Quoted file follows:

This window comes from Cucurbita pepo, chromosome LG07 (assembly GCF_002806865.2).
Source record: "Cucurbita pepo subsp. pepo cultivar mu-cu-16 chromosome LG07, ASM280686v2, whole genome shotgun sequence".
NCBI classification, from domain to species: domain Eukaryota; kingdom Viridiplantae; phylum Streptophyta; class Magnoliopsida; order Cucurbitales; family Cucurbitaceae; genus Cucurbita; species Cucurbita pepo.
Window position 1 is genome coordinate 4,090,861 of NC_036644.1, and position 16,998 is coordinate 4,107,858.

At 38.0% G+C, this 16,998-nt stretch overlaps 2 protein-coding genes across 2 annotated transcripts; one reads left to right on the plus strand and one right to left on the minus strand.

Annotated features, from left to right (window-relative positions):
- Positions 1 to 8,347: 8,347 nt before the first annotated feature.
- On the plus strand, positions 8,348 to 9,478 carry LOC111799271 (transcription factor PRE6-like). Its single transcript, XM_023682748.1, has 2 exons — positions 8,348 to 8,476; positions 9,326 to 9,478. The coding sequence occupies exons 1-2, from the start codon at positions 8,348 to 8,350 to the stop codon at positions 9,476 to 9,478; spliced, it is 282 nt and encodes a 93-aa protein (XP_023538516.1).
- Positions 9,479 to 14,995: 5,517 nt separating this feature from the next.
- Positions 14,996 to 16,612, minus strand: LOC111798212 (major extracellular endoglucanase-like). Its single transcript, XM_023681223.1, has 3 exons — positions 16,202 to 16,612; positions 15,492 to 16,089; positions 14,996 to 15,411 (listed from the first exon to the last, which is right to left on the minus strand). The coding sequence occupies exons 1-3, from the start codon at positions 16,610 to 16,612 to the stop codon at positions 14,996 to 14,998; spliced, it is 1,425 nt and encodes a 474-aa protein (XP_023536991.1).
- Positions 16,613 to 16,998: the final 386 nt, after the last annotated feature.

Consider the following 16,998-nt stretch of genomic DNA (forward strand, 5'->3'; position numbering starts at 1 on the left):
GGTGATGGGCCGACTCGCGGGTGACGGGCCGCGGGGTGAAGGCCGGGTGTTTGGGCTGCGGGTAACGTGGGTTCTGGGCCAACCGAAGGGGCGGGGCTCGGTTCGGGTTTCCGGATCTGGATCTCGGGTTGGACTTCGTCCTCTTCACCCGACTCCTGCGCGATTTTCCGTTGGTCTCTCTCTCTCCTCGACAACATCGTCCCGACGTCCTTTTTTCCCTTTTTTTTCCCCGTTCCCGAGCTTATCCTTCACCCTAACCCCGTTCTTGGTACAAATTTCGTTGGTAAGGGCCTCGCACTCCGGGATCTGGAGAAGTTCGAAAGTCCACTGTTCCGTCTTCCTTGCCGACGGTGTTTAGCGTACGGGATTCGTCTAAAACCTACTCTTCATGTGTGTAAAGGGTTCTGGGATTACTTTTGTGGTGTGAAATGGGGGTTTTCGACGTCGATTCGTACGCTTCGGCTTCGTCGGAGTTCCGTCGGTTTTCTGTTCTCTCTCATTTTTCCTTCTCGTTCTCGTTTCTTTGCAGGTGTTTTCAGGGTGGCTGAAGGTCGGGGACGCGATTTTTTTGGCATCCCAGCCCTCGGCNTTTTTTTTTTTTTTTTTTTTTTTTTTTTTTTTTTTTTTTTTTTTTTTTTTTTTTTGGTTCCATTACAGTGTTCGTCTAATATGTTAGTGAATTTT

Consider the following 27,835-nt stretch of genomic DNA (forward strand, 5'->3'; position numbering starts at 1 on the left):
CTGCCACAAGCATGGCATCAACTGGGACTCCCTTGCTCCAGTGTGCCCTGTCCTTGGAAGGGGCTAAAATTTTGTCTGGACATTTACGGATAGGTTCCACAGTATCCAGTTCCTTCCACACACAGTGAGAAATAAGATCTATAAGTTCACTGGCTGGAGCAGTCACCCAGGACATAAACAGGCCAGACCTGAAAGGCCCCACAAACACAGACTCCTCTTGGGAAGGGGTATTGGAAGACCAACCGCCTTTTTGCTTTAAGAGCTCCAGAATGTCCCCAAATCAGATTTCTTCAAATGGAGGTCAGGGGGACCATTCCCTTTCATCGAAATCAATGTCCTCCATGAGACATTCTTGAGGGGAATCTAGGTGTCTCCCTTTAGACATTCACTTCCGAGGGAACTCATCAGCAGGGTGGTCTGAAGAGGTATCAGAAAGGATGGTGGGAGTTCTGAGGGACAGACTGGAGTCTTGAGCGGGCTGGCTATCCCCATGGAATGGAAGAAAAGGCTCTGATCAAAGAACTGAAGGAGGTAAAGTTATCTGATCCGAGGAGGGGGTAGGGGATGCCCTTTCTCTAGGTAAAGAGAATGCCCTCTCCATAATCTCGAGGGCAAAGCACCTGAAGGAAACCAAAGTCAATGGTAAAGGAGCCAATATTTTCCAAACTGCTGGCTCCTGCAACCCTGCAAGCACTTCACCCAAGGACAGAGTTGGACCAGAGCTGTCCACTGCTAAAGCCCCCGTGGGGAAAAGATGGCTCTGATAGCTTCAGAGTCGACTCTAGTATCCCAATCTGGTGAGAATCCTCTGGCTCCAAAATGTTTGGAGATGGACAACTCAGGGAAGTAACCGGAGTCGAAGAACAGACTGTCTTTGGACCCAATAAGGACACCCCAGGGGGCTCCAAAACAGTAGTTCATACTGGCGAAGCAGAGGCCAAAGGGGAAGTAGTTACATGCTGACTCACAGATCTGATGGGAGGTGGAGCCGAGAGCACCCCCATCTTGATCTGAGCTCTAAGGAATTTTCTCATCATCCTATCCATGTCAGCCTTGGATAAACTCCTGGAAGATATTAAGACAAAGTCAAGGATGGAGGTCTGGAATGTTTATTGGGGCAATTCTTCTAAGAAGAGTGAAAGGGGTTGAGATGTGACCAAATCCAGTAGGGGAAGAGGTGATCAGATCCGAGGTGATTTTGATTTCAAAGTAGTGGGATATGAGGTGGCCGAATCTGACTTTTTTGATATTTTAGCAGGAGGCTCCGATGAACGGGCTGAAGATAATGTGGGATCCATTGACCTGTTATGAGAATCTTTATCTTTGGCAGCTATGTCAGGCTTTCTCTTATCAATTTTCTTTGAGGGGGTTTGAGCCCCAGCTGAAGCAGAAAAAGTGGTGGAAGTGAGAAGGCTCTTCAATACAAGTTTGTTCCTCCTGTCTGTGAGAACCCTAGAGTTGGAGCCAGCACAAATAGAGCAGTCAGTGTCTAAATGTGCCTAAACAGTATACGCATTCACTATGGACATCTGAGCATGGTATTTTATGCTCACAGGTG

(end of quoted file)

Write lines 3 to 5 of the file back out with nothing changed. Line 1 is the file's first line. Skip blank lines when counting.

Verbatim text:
NCBI classification, from domain to species: domain Eukaryota; kingdom Viridiplantae; phylum Streptophyta; class Magnoliopsida; order Cucurbitales; family Cucurbitaceae; genus Cucurbita; species Cucurbita pepo.
Window position 1 is genome coordinate 4,090,861 of NC_036644.1, and position 16,998 is coordinate 4,107,858.

At 38.0% G+C, this 16,998-nt stretch overlaps 2 protein-coding genes across 2 annotated transcripts; one reads left to right on the plus strand and one right to left on the minus strand.